Even though a protein-rich meal contains both tyrosine and tryptophan, tryptophan is the least abundant AA in protein-containing meals. And since all AAs of this type compete for the same transporters into the brain (across the blood-brain barrier), AAs like tyrosine outnumber tryptophan.

And for this reason, protein-rich meals decrease the amount of tryptophan in the brain, while more tyrosine is available for uptake into the brain. Hence, more dopamine synthesis.5

Now, as I mentioned above, tyrosine is available from many food sources, both plant, and animal. But listen to the following framing: according to Klaudia M and Wojciech P, “an appropriate combination of plant-based products, such as cereal grains and some vegetables (e.g., soy, beans), may, to a certain extent, substitute the animal-based amino acids in the daily diet.”6

Catch the phrasing, “may to a certain extent”? As if your body knows the origin a given amino acid? In reality, tyrosine is tyrosine is tyrosine.

The fact is, there are many plant sources of the needed building blocks for these neurotransmitters.

Plant Foods High In Tyrosine (Dopamine Precursor)

Not only can you find tyrosine in plant foods, but according to, the top two sources of tyrosine are plants. Here are just a few sources.7

  1. Seaweed, spirulina, raw (popular food supplement these days)
  2. Soy protein isolate
  3. Mustard greens
  4. Spinach
  5. Sesame seeds
  6. Kidney beans

A Word on Supplementation

Why not just take dopamine? Dopamine itself is too polar and doesn’t cross the blood-brain barrier.

Then there’s levodopa (l-dopa). The molecule l-dopa is the true precursor to dopamine—tyrosine makes l-dopa which in turn makes dopamine.

Tyrosine can be used for many functions in the body (broken down for glucose, etc.), so just because you take a megadose of l-tyrosine doesn’t mean it’s all going to dopamine. However, once tyrosine makes l-dopa, there’s no going back.

Which is why taking l-dopa in mega doses is a great way to increase levels of dopamine… in the body (read: not so much the brain). When you take l-dopa orally, it’s rapidly converted by certain enzymes into dopamine in the periphery (not the brain). At which point your CNS burns through the dopamine before it has a chance to enter the brain.

Parkinsons patients take large doses of l-dopa, but it’s paired with carbidopa which prevents the l-dopa from being zapped up before it has a chance to enter the brain.

Some studies have shown it to raise levels of subjective well-being, but overall, it’s probably not that effective.8

I definitely noticed a mood boost when I took it, but it was quite subtle and almost unnoticeable when taken in small amounts.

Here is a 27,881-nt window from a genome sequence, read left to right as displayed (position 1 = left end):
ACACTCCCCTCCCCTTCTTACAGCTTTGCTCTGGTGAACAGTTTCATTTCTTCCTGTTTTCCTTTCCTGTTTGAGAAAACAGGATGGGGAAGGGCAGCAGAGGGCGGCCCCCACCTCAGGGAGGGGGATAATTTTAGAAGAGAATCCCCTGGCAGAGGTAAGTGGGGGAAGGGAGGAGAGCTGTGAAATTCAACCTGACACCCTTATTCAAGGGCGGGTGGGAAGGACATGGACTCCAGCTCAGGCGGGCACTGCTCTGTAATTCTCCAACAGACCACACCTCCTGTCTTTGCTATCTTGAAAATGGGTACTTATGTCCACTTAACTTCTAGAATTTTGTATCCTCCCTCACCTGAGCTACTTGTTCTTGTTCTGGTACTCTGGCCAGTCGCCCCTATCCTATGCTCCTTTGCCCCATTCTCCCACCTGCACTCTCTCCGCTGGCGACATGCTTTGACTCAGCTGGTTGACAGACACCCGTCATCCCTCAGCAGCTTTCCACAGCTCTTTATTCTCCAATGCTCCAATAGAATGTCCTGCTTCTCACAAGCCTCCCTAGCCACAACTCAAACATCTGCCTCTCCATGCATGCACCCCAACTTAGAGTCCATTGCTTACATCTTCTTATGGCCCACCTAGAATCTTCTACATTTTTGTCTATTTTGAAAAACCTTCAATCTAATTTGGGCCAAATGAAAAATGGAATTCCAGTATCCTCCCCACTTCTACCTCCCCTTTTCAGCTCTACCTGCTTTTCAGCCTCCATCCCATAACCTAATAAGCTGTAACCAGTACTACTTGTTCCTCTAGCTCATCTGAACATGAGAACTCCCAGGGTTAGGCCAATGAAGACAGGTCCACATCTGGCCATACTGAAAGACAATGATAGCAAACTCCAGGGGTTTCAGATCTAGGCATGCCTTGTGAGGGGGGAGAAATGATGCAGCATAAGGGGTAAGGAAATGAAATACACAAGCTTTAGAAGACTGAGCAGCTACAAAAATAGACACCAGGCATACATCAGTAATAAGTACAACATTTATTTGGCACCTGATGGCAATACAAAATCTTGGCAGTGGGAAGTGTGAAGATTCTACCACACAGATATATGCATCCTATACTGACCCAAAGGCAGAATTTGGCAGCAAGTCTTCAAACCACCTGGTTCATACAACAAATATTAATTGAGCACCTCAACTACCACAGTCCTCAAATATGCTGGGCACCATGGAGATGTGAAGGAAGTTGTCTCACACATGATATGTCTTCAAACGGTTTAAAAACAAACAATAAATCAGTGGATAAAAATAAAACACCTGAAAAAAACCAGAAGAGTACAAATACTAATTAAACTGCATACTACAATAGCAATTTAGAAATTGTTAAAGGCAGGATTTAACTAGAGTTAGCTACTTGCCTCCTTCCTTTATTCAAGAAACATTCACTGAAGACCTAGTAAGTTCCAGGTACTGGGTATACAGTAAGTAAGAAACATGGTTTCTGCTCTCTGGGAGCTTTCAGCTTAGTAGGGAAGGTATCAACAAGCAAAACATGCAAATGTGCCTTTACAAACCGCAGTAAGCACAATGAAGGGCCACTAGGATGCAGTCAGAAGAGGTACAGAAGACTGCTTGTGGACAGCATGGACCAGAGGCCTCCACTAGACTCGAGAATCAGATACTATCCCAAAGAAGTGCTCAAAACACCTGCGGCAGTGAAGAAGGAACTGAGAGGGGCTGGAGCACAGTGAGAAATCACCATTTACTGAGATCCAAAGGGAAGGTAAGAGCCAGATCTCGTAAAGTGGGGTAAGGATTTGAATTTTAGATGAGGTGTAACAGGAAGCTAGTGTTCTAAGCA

So these supplements are really not that effective in raising levels of dopamine. And really, the long-term safety of supplementing with these compounds hasn’t been established.

How the Vegan Diet Helped My Mood

I think one reason this information interests me is that I know what it’s like to not be able to get excited about outcomes. I know what it’s like to sit down to write an article and think, what’s the point? Why am I doing this?

I used to be on a prescription drug called bupropion, known widely as Wellbutrin. In fact, I still have the prescription, but don’t take it anymore.

Now, I will say that bupropion was very helpful to me in, especially in certain seasons of my life—both figurative and literally as it’s used for seasonal depressive disorder (SAD).

For those who are unfamiliar with this medication, bupropion is dopaminergic antidepressant. I’m no expert, but from what I understand, it works to increase positive emotion, more so than keep negative emotion at bay (something that serotonergic antidepressants are known to do).

It acts on dopamine and norepinephrine to kind of give you an extra boost of motivation and optimism. People claim that it can be absolutely life-changing (in a good way), and it was very useful for me overall.

It’s worth noting that the efficacy of these drugs for treating true depression has been questioned, and I’m by no means qualified to say one way or the other. Placebo or no, it seemed to help lift my mood, and it definitely gave me energy.

Before switching to a whole food plant-based diet it was a lot worse. After making the transition to veganism, I slowly felt a creeping sense of wellbeing and general positivity.

For me, this way of eating provides a subtle, but more durable mood lift. And obviously, it doesn’t leave me feeling a bit tweaked out like bupropion.

Anyway, hopefully this gives you an idea of the relationship between diet and dopamine levels.


  1. Hibbeln JR, Northstone K, Evans J, Golding J. Vegetarian diets and depressive symptoms among men. J Affect Disord 2018;225:13-17.
  2. Affective Neuroscience: the Foundations Of Human and Animal Emotions, Jaak Panksepp – Oxford Univ. Press – 1998
  3. Homo Deus: a Brief History Of Tomorrow, Yuval Harari – Harper, an Imprint Of Harpercollins Publishers – 2017
  4. Lieberman, H. R., B. J. Spring and G. S. Garfield (1986). The behavior effects of food constituents: strategies used in studies of amino acids, protein, carbohydrate and caffeine. Nutrition Reviews 44 Suppl: 61–69.
  5. Wurtman, R. J. (1986). Ways that foods can affect the brain. Nutrition Reviews 44 Suppl: 2–5.
  6. Klaudia M and Wojciech P, Selected Psychological Aspects of Meat Consumption—A Short Review.